Veterinary science is one of the most valuable degrees currently offered for those interested in improving animal health and welfare and public health. It has a competitive application process for which to gain entry, so it is important to have a good idea of the attributes, qualifications and experience you need to possess in order to apply.
While exact entry requirements differ between veterinary schools, applicants are required to demonstrate high levels of academic achievement. The typical conditional offer can generally be considered three A’s at A level, but some veterinary schools offer places at different grades, such as AAB and A*AA. For Scottish Highers, the typical conditional offer is Advanced Highers at BB-AAA and five Highers at AAAAB, and again there is variation between the typical conditional offers made by veterinary schools.
To become a vet applicants need to demonstrate an enthusiasm and aptitude for science. Veterinary schools expect this to be reflected in an applicant’s educational background and will stipulate the exact qualifications required in their entry requirements. Some veterinary schools require qualifications in Chemistry and Biology, while others require Chemistry and one or two additional science subjects, such as Biology, Maths or Physics.
For the exact requirements for each veterinary medicine degree programme, it is advised that applicants read the admissions guide, as well as the websites of the veterinary schools they are interested in.
Applicants will be required to show an understanding of what a career in veterinary medicine involves. To assess this, many veterinary schools include work experience among their criteria for application. It is suggested that most of the work experience should have been obtained fairly recently to the time of application.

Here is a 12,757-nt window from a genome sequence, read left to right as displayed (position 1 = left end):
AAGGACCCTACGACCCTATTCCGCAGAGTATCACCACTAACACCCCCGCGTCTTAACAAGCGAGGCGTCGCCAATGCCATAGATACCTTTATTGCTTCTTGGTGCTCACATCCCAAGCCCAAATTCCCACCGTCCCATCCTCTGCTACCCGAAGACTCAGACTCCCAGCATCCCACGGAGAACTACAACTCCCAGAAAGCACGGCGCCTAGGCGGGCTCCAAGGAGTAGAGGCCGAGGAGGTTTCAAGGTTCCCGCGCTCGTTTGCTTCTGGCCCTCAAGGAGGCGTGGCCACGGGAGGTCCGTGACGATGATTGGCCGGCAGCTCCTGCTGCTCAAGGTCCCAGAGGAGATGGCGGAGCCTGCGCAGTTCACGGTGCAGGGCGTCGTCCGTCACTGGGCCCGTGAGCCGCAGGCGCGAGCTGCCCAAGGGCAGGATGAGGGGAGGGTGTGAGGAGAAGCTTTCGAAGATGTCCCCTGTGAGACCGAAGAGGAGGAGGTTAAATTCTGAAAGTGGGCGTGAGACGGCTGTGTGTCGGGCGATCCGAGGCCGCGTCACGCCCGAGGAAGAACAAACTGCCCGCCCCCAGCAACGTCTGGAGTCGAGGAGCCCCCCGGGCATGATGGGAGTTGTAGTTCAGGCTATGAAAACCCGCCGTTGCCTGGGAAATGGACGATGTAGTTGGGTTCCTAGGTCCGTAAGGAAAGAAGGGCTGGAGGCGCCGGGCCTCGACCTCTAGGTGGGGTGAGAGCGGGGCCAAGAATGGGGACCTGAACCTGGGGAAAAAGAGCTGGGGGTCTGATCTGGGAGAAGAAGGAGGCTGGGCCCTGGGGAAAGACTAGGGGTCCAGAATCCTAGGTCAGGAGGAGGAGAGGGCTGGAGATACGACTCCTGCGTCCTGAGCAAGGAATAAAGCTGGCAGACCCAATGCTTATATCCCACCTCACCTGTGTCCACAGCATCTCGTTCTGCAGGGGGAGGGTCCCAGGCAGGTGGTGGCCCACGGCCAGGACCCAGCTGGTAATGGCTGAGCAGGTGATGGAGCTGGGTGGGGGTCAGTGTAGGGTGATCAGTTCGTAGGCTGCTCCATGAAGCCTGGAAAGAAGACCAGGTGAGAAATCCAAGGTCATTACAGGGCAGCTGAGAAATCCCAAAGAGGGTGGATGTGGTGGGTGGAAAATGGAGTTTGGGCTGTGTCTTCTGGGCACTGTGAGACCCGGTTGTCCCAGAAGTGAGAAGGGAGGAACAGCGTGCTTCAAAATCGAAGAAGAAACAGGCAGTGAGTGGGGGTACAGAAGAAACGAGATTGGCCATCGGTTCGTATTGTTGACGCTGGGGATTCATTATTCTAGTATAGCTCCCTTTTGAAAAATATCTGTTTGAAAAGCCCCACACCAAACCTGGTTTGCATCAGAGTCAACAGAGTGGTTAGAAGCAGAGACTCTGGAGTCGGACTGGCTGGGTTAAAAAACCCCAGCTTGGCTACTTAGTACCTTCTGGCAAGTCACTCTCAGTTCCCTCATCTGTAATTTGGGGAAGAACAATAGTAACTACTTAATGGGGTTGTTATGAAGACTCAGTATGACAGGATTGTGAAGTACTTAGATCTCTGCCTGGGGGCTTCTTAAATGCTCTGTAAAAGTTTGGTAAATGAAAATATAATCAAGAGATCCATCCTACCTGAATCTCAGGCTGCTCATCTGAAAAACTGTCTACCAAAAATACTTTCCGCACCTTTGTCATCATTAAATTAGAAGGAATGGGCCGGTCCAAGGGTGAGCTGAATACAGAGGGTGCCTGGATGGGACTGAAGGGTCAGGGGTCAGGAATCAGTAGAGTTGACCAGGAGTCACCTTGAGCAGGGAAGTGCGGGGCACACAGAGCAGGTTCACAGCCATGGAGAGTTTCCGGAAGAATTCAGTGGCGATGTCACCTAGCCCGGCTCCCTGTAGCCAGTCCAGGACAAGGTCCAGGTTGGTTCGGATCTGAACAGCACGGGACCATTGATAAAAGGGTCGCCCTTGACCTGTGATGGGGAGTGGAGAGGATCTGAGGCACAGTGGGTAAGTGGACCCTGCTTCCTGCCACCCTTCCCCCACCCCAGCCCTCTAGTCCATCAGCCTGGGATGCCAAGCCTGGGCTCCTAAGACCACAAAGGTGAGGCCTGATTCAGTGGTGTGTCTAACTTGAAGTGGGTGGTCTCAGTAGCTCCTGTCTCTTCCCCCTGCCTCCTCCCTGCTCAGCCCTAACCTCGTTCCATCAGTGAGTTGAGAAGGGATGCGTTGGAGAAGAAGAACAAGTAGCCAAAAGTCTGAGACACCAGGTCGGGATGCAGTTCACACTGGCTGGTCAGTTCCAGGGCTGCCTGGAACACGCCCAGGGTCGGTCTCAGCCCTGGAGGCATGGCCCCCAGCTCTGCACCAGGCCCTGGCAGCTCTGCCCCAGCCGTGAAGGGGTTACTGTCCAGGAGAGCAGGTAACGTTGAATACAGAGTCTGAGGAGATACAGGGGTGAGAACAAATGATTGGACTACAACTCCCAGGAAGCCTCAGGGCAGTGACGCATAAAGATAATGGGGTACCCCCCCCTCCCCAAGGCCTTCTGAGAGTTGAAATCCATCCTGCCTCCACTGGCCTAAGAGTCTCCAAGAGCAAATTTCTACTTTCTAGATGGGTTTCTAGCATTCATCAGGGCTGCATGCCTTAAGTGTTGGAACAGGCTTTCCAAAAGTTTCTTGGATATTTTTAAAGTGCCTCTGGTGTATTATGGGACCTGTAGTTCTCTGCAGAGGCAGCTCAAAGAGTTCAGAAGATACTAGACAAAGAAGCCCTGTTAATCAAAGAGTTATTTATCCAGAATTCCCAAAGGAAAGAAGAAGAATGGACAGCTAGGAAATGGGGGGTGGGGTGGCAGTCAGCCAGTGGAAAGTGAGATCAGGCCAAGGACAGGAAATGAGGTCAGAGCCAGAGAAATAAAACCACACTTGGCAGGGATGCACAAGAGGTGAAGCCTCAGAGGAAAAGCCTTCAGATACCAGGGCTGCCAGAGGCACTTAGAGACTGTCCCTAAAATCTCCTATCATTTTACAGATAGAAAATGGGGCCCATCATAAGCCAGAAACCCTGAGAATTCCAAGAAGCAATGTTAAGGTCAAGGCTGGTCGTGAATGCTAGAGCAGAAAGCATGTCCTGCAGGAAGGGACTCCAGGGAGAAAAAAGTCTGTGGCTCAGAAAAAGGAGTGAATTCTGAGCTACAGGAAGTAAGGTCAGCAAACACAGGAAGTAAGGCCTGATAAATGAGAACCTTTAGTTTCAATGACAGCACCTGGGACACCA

Veterinary schools explain their requirements for work experience in the admissions guide. This includes details on whether they ask for clinical experience shadowing vets and/or experience in a non-clinical animal husbandry setting. You should also take note of the amount of work experience beyond which further experience confers little advantage in their admissions processes.
Reflecting on work experience is an important element of the admissions process for veterinary medicine. Rather than being a passive observer, veterinary schools encourage applicants to take an active interest in the husbandry practice or clinical cases they see and the management or scientific principles which underlie them. You should try to be observant and thoughtful about what you see, ask questions, and possibly do a little extra reading or research once the working day is over. The nature of work experience means that very often you will not be able to follow clinical cases all the way from first consultation to clinical resolution. Veterinary schools are fully aware of this, so applicants should not be deterred from mentioning such cases in their application or interview.
All applications to UK veterinary schools must be made via UCAS, which includes the requirement to write a personal statement. However, veterinary schools are aware that the amount and quality of advice, and assistance applicants receive when writing their personal statement, varies greatly – and that this could potentially
advantage or disadvantage certain applicants. For this reason, personal statements now play a smaller role in selecting candidates for veterinary medicine. This is reflected in the fact that some veterinary schools may have partially or completely replaced the use of the personal statement by introducing their own applicant questionnaires.